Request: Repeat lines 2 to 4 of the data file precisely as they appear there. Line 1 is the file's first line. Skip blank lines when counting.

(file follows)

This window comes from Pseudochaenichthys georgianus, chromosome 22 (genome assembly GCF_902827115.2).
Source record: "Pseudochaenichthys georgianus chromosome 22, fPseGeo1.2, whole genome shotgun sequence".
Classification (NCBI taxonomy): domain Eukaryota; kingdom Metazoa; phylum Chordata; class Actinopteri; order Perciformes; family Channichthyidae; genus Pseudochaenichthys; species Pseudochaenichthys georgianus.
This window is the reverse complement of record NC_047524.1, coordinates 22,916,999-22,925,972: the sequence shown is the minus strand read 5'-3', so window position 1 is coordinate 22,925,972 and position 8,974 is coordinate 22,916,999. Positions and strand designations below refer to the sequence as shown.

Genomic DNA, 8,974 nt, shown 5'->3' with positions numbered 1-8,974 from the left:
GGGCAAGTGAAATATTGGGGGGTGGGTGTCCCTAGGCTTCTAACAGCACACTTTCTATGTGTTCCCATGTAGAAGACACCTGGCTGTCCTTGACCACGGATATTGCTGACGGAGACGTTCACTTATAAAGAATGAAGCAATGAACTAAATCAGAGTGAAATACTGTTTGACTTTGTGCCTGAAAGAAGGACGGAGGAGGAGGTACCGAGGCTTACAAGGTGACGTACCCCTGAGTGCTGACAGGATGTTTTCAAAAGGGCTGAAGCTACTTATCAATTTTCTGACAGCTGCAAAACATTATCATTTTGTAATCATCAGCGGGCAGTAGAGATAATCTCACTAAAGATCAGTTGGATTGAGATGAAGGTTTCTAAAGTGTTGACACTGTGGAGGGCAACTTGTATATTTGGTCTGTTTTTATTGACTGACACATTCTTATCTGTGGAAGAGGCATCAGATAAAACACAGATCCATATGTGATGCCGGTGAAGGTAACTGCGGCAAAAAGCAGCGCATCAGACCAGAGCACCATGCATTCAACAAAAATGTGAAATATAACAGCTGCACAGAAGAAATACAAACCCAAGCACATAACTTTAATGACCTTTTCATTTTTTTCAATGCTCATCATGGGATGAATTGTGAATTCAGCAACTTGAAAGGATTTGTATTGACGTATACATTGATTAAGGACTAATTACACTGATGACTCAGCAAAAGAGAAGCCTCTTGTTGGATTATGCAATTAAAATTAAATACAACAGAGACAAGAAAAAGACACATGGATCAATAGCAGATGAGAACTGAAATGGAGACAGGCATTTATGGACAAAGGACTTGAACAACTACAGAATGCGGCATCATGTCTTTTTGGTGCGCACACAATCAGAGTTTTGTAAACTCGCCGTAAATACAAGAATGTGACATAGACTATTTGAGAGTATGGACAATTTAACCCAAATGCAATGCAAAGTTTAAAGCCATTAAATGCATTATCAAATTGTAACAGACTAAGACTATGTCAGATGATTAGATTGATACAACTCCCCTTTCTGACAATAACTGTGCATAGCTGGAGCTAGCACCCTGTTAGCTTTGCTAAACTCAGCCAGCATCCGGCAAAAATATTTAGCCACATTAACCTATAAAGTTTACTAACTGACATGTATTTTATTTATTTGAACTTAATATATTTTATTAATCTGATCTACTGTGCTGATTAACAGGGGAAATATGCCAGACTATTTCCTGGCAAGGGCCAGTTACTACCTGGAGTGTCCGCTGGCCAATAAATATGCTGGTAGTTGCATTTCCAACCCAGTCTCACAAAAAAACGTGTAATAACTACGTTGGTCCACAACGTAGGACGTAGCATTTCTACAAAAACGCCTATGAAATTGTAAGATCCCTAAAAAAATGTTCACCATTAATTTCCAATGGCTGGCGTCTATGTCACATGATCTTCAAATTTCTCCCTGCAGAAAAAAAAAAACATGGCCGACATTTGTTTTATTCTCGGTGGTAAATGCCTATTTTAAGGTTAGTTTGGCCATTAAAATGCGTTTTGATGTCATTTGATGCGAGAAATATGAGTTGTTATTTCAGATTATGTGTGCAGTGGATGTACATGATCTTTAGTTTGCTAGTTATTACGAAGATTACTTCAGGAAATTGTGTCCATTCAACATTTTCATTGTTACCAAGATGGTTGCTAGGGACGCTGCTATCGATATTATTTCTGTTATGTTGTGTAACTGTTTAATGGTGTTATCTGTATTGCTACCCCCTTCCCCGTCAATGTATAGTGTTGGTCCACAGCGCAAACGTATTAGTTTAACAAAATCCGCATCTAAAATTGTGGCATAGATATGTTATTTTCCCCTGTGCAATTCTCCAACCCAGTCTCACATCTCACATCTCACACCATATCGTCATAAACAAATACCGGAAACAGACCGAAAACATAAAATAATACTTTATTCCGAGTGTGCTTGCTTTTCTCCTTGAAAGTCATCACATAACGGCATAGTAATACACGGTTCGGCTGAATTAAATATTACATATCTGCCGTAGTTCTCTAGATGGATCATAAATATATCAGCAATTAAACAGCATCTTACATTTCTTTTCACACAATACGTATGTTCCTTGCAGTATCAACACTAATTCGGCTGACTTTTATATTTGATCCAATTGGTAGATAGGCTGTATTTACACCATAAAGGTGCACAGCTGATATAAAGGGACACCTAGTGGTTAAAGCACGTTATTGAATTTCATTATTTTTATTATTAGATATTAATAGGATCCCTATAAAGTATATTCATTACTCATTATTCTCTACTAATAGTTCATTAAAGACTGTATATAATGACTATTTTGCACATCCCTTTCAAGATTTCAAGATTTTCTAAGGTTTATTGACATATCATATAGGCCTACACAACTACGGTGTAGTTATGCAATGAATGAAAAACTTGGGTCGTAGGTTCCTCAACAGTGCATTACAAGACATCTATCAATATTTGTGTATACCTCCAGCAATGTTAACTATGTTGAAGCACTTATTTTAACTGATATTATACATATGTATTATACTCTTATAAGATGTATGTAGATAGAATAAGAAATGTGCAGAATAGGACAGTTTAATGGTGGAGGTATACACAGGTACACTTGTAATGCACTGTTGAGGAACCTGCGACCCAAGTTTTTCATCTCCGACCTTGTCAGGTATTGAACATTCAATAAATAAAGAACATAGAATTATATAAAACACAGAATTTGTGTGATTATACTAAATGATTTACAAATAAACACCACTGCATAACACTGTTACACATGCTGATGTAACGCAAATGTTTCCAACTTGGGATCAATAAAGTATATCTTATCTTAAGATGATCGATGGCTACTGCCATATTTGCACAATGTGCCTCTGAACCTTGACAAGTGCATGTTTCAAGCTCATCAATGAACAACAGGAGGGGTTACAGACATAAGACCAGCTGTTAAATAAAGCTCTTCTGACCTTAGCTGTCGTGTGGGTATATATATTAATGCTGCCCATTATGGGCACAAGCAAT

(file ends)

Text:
Source record: "Pseudochaenichthys georgianus chromosome 22, fPseGeo1.2, whole genome shotgun sequence".
Classification (NCBI taxonomy): domain Eukaryota; kingdom Metazoa; phylum Chordata; class Actinopteri; order Perciformes; family Channichthyidae; genus Pseudochaenichthys; species Pseudochaenichthys georgianus.
This window is the reverse complement of record NC_047524.1, coordinates 22,916,999-22,925,972: the sequence shown is the minus strand read 5'-3', so window position 1 is coordinate 22,925,972 and position 8,974 is coordinate 22,916,999. Positions and strand designations below refer to the sequence as shown.